At the top of Jefferson's head, no signs of smoothing of the metal and removing of luster is seen. His hair overall is consistent with the shine and radiance of luster with no dulling. A second feature is the chin below the mouth, a high area of the coin and first to lose Mint State luster. Jefferson's chin is nicely contoured, no flattening from wear and remains lustrous.
Extremely Fine Grade
Extremely Fine: A coin in use quickly dulls and the shine of a newly minted piece is lost. Light wear, scattered across the high points identifies an Extremely Fine grade condition.
Towards the top of Jefferson's head; the hair is just beginning to show early stages of wear reducing the height of the design. Smoothing has dulled the metal, shine is gone, and small flat areas are visible. Important is the separation of flattening into disconnected points.
The chin below the mouth is lightly worn, a dullness has replaced the shine of a new coin. Traces of flatness are found at the very front edge of the chin and continues along the jaw line to ear. Boldness of the facial features remain; separation of the cheek and jaw is very distinct.
Average Circulated Condition Examples
Average Circulated Condition: Eye appeal is the important feature a collector considers when choosing a nickel to add to a collection. Quality coins are the few above average examples from the many moderately to heavily worn coins typically found.
The majority of nickels remained in circulation and lost most the fine details due to wear. Removal of metal is evident on the examples displayed as wide smoothness throughout Jefferson's hair. Most fine lines are missing and very little detail shows towards the back of his head.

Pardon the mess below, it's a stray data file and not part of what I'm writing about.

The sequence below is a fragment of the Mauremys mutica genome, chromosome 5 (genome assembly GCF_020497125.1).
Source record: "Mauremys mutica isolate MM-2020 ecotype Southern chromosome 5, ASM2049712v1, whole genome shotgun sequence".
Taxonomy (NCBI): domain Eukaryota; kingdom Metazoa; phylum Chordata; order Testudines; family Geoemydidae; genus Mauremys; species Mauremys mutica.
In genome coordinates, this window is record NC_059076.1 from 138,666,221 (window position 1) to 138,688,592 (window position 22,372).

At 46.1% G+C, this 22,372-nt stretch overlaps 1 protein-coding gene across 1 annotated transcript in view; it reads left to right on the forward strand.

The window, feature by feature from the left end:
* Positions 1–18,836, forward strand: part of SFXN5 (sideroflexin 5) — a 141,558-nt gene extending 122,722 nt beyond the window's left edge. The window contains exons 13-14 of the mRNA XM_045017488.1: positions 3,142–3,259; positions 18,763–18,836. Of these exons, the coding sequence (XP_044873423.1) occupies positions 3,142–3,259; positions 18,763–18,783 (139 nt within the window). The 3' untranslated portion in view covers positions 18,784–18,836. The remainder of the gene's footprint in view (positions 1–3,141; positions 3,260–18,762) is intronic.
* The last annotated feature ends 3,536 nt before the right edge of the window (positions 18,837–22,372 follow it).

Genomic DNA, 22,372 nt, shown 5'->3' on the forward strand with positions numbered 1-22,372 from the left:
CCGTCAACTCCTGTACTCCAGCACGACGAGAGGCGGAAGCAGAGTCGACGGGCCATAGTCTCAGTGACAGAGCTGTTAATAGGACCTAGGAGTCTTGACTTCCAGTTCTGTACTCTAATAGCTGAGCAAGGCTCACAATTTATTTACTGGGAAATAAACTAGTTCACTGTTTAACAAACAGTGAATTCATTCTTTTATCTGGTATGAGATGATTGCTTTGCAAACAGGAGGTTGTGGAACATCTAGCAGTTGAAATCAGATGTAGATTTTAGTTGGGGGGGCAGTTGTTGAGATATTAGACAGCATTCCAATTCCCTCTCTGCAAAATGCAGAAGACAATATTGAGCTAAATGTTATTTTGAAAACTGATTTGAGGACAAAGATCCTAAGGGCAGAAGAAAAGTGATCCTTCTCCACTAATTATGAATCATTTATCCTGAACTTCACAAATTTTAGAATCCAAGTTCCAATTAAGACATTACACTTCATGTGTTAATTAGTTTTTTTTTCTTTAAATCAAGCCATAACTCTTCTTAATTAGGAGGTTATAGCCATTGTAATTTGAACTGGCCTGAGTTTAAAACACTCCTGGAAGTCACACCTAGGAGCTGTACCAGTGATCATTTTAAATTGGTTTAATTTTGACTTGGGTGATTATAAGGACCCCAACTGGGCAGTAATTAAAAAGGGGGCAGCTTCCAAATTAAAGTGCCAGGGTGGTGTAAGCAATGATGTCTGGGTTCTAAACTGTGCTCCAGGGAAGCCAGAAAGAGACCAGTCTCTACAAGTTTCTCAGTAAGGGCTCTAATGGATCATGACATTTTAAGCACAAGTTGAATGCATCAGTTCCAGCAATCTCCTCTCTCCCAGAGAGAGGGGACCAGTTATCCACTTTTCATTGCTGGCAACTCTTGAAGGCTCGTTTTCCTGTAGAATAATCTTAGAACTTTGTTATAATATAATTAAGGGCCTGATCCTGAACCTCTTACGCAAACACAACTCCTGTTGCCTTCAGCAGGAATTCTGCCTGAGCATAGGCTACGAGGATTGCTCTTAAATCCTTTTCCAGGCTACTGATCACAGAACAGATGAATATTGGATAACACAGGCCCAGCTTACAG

Jefferson's chin below the mouth is visibly flattened and connected to the jaw and cheek above. The once boldly raise features of his face are reduced and merged into flat areas. Eye appeal is reduced and low condition coins trade at low premiums.
How to Video: Grading Jefferson Nickels
Grading is continued with video and images of both obverse and reverse designs. Highlights of the subtle points to condition are examined.
It is not often a coin with "problems" emerges from the U.S. mints. Minting coins is a complex process, beginning with raw metals to design perfection to exact striking. An occasional flaw in one of these many operations is transferred to the coin and is recognizable.
Creating the metal alloy is the beginning of the coinage process. Nickels are a mixture of 75% copper combined with 25% nickel. During the melting, casting into ingots, and rolling into stock for coinage, on occasion an incomplete mixing of the alloys occurs.
Looking at the example nickels, cracks and peeling of small portions of the metal is seen. The working of the metal during the rolling and striking of a coin has exposed flaws and resulted in a "lamination" error. Metal has split apart and can show as cracks into the coin's surface as well as thin areas rising away from the surface.
These "lamination" defects are considered by some collectors as lowering appeal. Other collectors seek lamination errors as part of a collection of error coins.
Placing a value on lamination errors follows the eye appeal approach. Dramatic, large laminations on Mint State coins appeals to an error collector and represent an impressive example of the type. Should the lamination tend toward the small scale, is located on the reverse, and found on a heavily worn nickel, the lamination almost detracts from the coin. Lower values are awarded to minor laminations on heavily worn nickels.
When scanning your nickels and a defect of peeling or cracked metal is found, note the overall appeal. They represent an interesting insight into the minting process and the challenges of producing millions of top quality, precisely identical coins.
Early era Jefferson dates standout with premiums, silver issues have enjoyed premiums over the years. Value chart lists all vintage nickel values. Follow the step-by-step method and determine how much all your old nickels are worth.
Jefferson nickels and your 1958 nickel value are part of the long running five cent denomination. Find value charts and step by step methods to determine how much the older series of Shield, Liberty, and Buffalo nickels are worth.
All old U.S. coin values. Image and descriptive index leading to value charts. Step by step method to date and variety identification. And grading condition by comparing to images, video and descriptions. Special qualities are also judged. Discover marketability and how much your box of old coins is worth.